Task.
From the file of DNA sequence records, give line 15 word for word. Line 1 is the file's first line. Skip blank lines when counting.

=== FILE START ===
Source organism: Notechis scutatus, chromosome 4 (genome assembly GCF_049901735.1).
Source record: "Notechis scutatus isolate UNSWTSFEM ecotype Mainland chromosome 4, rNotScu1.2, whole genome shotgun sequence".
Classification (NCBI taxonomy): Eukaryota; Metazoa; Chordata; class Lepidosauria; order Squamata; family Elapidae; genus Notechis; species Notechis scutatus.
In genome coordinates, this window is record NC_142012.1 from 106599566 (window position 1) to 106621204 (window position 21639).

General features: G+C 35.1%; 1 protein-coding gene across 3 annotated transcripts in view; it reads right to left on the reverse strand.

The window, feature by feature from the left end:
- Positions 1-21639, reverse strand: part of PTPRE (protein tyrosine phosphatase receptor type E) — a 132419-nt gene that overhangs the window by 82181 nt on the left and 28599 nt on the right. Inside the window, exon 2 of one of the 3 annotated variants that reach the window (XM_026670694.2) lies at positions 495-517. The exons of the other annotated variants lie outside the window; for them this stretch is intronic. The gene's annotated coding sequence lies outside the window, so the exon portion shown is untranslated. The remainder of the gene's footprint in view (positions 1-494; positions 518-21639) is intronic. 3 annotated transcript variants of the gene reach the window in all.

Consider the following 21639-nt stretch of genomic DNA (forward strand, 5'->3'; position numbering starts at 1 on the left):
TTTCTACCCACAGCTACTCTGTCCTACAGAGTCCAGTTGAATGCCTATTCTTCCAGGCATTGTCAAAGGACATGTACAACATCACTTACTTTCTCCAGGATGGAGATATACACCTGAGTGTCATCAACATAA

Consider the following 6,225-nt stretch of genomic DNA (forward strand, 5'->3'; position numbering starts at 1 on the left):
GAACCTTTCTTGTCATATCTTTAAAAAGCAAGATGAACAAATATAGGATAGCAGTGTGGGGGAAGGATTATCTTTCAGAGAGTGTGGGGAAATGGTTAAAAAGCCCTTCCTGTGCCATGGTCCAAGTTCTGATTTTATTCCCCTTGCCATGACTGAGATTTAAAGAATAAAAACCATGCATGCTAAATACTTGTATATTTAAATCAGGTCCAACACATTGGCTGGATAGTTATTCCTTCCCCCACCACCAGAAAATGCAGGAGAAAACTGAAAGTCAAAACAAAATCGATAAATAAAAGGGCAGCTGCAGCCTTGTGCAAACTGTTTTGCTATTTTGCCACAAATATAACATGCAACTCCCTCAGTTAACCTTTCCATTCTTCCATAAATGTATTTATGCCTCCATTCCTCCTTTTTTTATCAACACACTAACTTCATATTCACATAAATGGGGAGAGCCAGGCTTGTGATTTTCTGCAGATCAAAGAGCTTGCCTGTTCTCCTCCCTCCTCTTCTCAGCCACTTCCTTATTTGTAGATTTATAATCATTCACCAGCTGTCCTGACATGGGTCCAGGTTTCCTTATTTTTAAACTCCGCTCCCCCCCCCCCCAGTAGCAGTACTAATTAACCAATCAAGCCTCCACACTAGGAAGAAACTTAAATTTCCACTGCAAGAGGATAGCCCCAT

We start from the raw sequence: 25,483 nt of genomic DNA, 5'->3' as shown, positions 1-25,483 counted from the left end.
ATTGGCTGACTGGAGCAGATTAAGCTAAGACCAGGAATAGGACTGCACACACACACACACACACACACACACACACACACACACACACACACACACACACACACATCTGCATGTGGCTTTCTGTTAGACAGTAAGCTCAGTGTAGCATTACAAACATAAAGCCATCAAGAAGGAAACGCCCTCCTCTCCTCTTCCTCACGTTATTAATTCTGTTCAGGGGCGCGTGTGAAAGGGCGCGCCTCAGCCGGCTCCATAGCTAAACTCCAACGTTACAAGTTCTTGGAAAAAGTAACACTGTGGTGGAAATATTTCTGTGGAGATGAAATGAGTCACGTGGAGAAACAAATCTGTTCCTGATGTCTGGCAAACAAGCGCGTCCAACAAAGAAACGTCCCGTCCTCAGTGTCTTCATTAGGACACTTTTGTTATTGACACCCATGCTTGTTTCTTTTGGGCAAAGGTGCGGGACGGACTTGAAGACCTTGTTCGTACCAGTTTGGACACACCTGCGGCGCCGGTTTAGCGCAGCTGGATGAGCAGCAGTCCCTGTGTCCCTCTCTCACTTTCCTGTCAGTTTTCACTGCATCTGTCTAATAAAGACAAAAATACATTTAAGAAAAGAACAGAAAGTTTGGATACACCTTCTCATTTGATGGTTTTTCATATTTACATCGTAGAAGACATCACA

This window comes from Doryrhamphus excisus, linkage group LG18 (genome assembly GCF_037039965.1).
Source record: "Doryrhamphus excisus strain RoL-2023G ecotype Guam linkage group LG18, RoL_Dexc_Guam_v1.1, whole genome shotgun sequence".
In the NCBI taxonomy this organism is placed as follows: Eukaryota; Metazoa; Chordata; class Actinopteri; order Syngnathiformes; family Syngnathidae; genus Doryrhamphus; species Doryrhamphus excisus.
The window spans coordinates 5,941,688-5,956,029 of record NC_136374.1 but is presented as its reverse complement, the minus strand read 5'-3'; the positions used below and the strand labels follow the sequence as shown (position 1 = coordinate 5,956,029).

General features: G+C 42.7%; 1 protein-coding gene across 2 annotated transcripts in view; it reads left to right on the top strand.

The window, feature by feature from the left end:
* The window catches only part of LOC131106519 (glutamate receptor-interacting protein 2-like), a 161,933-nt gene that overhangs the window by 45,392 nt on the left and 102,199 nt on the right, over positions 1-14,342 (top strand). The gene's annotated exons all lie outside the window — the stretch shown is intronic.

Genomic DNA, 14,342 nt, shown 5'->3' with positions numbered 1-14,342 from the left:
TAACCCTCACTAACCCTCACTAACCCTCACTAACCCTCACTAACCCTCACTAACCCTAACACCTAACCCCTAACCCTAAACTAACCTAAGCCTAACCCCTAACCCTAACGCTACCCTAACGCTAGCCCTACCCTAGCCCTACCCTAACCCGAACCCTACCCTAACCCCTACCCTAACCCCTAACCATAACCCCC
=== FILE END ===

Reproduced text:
Source record: "Doryrhamphus excisus strain RoL-2023G ecotype Guam linkage group LG18, RoL_Dexc_Guam_v1.1, whole genome shotgun sequence".